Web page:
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Double Integral application

  1. Apr 9, 2006 #1
    Question:
    At airports, departure gates are often lined up in a terminal like points along a line. If you arrive at one gate and proceed to another gate for a connecting flight, what proportion of the length of the terminal will you have to walk, on average?

    One way to model this situation is to randomly choose two numbers, 0 <= x <= 1 and 0 <= y <= 1; and calculate the average value of |x - y|. Use a double integral to find the average distance you have to walk.

    What I've done:
    I approached this by trying finding the average value of |x - y| using a double integral with f(x,y) = |x - y|, D = {(x,y)|0 <= x <= 1, 0 <= y <= 1}. When I solve this integral I get a value of zero. This intuitively makes sense since the average distance in the positive direction will equal the average distance in the negative direction, but it doesn't help me answer the question. I think my problem is that I am not treating the absolute value correctly. So my question is how do I treat the absolute value signs when solving this (or any other) integral?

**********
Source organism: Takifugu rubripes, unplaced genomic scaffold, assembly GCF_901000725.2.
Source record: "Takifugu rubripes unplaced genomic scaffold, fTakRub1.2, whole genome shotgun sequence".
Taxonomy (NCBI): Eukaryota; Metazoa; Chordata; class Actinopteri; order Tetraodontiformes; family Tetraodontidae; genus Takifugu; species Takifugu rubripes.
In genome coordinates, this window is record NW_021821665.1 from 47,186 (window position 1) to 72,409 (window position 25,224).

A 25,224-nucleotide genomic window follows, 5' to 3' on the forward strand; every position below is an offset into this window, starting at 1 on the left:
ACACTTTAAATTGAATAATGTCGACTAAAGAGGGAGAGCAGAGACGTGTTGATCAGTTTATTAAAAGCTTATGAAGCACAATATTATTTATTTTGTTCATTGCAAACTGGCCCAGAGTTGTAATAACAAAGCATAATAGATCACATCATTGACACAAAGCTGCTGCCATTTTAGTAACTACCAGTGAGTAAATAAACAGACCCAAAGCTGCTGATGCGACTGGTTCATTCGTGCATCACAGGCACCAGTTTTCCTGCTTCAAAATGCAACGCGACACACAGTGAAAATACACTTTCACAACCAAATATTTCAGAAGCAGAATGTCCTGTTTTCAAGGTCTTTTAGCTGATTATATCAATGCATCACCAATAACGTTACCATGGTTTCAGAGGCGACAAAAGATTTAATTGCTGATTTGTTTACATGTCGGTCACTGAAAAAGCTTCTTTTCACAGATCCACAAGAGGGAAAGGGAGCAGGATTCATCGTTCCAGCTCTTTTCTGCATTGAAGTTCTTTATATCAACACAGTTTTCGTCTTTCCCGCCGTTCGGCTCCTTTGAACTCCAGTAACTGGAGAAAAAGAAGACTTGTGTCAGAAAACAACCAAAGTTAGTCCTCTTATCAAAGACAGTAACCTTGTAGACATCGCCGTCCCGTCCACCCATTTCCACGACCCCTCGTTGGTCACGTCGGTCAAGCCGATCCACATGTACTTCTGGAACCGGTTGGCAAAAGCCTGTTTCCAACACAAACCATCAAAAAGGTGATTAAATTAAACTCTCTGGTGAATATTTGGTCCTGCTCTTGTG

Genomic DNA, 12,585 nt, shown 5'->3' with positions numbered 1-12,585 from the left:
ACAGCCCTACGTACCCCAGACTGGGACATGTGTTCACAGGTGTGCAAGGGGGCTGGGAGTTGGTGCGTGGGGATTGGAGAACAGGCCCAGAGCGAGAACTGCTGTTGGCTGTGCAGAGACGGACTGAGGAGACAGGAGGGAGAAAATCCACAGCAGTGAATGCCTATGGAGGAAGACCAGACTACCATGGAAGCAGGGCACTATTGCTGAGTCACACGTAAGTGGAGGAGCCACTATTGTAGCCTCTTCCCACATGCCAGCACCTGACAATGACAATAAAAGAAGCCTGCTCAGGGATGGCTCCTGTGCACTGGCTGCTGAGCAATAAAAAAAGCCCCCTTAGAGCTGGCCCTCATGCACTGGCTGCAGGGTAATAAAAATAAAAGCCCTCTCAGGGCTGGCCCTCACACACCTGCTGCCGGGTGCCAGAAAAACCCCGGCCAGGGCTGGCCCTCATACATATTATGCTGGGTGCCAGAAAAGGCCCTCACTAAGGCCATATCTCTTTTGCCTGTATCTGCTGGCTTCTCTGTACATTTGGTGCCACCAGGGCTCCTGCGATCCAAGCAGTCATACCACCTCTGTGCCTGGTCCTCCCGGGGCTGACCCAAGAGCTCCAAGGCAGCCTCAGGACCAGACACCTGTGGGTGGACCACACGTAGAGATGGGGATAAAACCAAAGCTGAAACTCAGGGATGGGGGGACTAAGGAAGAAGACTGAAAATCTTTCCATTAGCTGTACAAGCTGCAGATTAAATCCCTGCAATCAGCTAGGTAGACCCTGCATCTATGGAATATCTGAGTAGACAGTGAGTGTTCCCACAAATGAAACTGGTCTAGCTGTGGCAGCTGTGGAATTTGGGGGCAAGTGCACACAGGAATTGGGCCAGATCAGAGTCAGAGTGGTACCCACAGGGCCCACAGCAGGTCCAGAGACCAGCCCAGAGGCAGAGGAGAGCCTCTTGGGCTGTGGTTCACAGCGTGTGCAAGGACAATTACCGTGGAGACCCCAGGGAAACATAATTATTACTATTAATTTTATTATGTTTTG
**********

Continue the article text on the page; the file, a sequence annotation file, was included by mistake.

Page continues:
Thanks,
    Steve
     
  2. jcsd
  3. Apr 9, 2006 #2

    Physics Monkey

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    Homework Helper

    Hi Steve,

    You are right to suspect that you aren't treating the absolute value right. The expression [tex] |x-y| [/tex] is always positive, so when you integrate it you can't get zero. Try breaking the integration up into two regions where x-y is either positive or negative. This will enable you to treat the absolute value in a simple way.
     
  4. Apr 9, 2006 #3
    Thanks for the reply Physics Monkey,

    Since |x - y| is negative above the line y = x, I set up the following integral:

    [tex]\int_{0}^{1}\int_{x}^{1} -(x - y) dydx + \int_{0}^{1}\int_{0}^{x} (x - y) dydx[/tex]

    When I evaluate the integral I get a value of 1/6, which seems reasonable for the question. Am I going about this correctly? Thanks.
     
  5. Apr 10, 2006 #4
    Evaluating the integral again I see the value is actually 1/3, not 1/6.
     
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